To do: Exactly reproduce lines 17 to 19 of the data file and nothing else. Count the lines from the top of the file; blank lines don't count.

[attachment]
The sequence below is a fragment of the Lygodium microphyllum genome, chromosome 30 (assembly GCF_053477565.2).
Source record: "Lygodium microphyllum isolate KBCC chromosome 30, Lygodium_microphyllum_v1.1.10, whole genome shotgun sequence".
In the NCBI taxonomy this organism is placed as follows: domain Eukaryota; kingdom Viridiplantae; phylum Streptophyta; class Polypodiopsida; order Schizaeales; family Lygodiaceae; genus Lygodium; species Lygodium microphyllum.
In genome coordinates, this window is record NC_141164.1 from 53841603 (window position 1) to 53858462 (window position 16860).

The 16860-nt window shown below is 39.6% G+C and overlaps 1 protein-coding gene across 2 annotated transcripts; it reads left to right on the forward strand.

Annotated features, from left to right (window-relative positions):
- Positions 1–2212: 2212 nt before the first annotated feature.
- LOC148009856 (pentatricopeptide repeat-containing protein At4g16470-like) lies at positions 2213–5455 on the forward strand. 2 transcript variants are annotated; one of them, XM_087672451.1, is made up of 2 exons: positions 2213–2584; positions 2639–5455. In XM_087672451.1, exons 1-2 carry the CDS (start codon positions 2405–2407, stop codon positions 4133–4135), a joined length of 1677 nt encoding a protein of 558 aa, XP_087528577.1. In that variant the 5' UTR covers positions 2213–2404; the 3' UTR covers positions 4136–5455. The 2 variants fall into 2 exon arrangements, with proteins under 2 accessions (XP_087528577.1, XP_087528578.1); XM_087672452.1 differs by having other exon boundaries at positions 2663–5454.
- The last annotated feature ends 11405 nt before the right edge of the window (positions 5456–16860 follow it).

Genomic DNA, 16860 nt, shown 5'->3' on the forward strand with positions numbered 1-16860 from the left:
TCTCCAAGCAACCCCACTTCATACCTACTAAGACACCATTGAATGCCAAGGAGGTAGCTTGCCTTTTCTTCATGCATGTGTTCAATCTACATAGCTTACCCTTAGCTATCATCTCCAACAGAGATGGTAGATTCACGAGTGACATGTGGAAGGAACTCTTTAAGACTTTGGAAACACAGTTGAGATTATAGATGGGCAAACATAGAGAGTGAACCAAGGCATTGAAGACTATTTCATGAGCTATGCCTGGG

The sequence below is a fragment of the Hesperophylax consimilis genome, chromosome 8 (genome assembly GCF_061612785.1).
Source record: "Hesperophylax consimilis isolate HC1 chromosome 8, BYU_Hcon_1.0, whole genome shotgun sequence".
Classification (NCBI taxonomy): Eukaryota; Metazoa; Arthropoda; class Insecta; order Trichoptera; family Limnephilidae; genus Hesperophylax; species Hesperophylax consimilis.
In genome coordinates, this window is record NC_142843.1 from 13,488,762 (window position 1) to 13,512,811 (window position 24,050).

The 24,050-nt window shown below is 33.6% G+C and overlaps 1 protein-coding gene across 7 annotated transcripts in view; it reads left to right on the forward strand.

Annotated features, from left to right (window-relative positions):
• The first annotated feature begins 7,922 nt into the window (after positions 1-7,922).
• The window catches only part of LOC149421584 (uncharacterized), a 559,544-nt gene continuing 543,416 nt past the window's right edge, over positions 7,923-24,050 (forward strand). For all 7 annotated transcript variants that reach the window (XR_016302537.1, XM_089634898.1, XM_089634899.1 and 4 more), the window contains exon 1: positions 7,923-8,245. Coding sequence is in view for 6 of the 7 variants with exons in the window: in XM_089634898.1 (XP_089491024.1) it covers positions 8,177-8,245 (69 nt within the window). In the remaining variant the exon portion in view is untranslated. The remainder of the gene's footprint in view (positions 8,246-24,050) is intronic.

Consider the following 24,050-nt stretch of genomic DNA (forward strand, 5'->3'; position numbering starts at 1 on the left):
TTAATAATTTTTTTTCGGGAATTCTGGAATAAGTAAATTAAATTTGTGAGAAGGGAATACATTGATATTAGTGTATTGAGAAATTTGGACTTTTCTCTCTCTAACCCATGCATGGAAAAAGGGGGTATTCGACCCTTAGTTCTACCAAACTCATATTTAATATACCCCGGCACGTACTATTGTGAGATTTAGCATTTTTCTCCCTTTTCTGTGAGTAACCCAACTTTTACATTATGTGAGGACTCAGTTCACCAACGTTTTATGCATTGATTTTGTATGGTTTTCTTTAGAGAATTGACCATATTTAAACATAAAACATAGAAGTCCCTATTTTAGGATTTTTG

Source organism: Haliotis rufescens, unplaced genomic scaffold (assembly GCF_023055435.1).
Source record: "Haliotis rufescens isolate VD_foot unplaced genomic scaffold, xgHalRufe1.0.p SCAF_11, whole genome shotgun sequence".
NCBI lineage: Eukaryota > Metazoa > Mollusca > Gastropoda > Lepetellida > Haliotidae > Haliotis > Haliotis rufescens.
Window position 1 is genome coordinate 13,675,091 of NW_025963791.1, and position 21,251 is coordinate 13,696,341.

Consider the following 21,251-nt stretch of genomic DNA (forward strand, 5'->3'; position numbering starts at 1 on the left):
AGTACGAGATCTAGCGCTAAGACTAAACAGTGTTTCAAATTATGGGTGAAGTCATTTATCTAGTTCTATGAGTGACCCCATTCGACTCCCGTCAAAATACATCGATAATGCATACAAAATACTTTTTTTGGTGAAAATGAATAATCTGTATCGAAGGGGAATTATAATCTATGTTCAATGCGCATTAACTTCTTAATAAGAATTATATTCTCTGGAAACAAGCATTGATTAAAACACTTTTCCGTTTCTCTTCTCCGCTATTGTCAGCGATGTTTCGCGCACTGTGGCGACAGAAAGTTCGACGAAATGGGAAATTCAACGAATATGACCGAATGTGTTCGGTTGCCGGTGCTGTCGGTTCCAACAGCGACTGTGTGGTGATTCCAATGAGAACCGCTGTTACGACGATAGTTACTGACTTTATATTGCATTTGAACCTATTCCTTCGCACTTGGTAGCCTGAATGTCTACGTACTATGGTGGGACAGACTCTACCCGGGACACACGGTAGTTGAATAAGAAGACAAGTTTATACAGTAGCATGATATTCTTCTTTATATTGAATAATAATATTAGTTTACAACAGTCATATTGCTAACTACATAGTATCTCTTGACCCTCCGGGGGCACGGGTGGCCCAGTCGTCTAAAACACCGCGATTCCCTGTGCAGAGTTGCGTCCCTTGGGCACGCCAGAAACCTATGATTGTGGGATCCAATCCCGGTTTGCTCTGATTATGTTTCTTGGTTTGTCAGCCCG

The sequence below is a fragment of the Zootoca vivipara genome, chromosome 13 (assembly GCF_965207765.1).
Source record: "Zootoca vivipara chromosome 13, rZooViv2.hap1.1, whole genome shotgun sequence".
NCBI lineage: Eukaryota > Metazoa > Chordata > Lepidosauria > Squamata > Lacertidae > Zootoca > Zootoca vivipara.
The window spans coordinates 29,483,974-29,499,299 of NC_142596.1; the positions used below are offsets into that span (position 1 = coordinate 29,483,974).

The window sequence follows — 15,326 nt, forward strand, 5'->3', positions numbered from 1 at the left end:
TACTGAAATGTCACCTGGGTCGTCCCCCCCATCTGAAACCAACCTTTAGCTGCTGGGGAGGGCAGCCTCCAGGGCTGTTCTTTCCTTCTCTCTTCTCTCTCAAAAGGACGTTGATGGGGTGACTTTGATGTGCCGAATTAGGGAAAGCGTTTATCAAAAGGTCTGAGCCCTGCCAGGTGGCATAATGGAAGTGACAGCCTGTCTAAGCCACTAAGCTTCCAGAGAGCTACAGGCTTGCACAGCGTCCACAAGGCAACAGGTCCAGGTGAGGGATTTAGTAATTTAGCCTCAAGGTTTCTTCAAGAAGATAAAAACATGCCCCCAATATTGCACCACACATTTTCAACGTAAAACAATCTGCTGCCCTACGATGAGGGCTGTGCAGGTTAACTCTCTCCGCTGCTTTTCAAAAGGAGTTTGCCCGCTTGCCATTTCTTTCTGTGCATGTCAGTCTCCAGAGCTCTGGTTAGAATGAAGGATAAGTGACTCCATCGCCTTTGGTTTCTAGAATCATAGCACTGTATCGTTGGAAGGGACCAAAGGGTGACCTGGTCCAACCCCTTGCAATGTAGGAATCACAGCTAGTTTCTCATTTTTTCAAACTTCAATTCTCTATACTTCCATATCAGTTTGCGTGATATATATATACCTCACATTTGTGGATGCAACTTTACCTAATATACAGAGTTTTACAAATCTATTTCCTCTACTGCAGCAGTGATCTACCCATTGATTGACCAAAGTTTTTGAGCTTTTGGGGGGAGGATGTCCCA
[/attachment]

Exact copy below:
Annotated features, from left to right (window-relative positions):
• The first annotated feature begins 7,922 nt into the window (after positions 1-7,922).
• The window catches only part of LOC149421584 (uncharacterized), a 559,544-nt gene continuing 543,416 nt past the window's right edge, over positions 7,923-24,050 (forward strand). For all 7 annotated transcript variants that reach the window (XR_016302537.1, XM_089634898.1, XM_089634899.1 and 4 more), the window contains exon 1: positions 7,923-8,245. Coding sequence is in view for 6 of the 7 variants with exons in the window: in XM_089634898.1 (XP_089491024.1) it covers positions 8,177-8,245 (69 nt within the window). In the remaining variant the exon portion in view is untranslated. The remainder of the gene's footprint in view (positions 8,246-24,050) is intronic.